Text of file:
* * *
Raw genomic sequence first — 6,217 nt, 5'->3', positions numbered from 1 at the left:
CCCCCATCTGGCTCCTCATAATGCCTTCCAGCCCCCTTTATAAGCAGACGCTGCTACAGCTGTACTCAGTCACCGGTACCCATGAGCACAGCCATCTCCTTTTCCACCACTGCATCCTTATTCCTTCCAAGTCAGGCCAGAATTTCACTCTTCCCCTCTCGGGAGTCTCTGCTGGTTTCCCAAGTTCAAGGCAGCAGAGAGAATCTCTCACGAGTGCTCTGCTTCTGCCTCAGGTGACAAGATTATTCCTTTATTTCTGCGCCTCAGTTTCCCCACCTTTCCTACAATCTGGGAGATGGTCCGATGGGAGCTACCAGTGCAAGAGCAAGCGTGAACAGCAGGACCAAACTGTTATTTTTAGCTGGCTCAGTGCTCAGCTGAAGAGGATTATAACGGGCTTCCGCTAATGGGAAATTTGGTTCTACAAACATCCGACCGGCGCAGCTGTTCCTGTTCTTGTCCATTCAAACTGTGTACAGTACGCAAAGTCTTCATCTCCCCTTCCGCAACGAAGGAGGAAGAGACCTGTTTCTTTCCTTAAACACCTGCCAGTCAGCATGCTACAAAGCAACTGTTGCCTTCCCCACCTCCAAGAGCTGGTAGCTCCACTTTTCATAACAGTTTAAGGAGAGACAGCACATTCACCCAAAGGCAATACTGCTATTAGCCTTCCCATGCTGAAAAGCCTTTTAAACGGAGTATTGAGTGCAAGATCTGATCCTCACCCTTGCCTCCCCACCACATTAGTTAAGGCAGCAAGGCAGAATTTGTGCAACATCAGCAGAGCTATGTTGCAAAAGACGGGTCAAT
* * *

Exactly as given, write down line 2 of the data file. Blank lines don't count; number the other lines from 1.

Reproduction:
CCCCCATCTGGCTCCTCATAATGCCTTCCAGCCCCCTTTATAAGCAGACGCTGCTACAGCTGTACTCAGTCACCGGTACCCATGAGCACAGCCATCTCCTTTTCCACCACTGCATCCTTATTCCTTCCAAGTCAGGCCAGAATTTCACTCTTCCCCTCTCGGGAGTCTCTGCTGGTTTCCCAAGTTCAAGGCAGCAGAGAGAATCTCTCACGAGTGCTCTGCTTCTGCCTCAGGTGACAAGATTATTCCTTTATTTCTGCGCCTCAGTTTCCCCACCTTTCCTACAATCTGGGAGATGGTCCGATGGGAGCTACCAGTGCAAGAGCAAGCGTGAACAGCAGGACCAAACTGTTATTTTTAGCTGGCTCAGTGCTCAGCTGAAGAGGATTATAACGGGCTTCCGCTAATGGGAAATTTGGTTCTACAAACATCCGACCGGCGCAGCTGTTCCTGTTCTTGTCCATTCAAACTGTGTACAGTACGCAAAGTCTTCATCTCCCCTTCCGCAACGAAGGAGGAAGAGACCTGTTTCTTTCCTTAAACACCTGCCAGTCAGCATGCTACAAAGCAACTGTTGCCTTCCCCACCTCCAAGAGCTGGTAGCTCCACTTTTCATAACAGTTTAAGGAGAGACAGCACATTCACCCAAAGGCAATACTGCTATTAGCCTTCCCATGCTGAAAAGCCTTTTAAACGGAGTATTGAGTGCAAGATCTGATCCTCACCCTTGCCTCCCCACCACATTAGTTAAGGCAGCAAGGCAGAATTTGTGCAACATCAGCAGAGCTATGTTGCAAAAGACGGGTCAAT